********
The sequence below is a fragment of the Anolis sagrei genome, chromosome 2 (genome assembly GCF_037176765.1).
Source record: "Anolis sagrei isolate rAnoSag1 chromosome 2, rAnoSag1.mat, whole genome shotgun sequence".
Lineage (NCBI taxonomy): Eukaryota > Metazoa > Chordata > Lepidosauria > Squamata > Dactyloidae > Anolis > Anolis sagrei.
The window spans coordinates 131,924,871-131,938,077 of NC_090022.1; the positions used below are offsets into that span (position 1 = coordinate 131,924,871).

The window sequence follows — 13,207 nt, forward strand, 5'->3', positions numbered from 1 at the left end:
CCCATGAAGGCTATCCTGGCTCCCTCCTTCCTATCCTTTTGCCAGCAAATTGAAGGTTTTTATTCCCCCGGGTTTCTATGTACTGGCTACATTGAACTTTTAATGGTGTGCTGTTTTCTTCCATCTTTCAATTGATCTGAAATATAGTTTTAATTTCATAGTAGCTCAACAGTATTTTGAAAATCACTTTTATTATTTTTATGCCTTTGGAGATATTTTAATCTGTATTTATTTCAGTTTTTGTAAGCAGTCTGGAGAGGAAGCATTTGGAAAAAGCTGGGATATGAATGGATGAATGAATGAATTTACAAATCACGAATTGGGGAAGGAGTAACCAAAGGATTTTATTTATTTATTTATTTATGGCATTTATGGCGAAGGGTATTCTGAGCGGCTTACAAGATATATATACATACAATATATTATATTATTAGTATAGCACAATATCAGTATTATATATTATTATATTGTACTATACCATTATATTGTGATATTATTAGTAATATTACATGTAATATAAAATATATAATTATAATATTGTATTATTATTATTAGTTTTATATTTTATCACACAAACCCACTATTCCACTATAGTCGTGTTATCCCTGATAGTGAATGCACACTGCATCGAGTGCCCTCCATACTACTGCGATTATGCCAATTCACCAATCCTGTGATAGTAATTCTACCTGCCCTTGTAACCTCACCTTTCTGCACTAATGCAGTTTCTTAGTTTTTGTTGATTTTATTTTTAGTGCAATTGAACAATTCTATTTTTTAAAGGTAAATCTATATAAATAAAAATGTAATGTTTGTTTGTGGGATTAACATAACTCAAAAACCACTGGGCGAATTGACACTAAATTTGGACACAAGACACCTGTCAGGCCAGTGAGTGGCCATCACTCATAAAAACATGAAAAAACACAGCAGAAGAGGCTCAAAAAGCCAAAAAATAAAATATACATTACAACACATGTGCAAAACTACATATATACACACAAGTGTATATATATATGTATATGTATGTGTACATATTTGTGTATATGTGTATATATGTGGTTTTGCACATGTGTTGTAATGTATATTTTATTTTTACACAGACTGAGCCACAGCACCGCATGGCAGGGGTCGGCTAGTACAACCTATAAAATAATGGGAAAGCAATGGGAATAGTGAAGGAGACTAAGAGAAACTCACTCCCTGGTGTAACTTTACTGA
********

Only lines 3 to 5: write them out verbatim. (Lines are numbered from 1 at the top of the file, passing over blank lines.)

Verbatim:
Lineage (NCBI taxonomy): Eukaryota > Metazoa > Chordata > Lepidosauria > Squamata > Dactyloidae > Anolis > Anolis sagrei.
The window spans coordinates 131,924,871-131,938,077 of NC_090022.1; the positions used below are offsets into that span (position 1 = coordinate 131,924,871).

The window sequence follows — 13,207 nt, forward strand, 5'->3', positions numbered from 1 at the left end: